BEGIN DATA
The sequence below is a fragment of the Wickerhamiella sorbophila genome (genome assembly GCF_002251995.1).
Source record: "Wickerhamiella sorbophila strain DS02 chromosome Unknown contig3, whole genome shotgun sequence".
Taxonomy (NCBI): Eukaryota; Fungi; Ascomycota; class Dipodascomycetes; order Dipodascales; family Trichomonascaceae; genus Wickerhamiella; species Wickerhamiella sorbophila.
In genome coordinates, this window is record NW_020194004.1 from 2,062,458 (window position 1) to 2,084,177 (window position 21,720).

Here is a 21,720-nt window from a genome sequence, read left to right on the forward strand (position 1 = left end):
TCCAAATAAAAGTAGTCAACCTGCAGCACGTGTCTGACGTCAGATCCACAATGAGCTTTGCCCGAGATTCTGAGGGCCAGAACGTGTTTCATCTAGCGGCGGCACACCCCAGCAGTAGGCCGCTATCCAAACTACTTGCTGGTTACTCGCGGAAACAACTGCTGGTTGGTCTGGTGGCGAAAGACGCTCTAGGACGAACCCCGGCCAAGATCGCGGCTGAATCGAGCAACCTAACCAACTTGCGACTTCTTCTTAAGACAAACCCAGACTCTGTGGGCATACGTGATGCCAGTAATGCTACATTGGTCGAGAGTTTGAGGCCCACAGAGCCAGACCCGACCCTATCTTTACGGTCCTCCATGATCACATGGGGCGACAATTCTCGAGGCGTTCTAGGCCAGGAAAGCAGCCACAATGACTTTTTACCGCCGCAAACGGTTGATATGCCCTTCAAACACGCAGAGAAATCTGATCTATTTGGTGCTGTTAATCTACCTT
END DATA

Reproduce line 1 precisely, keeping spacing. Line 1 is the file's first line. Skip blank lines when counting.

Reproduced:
The sequence below is a fragment of the Wickerhamiella sorbophila genome (genome assembly GCF_002251995.1).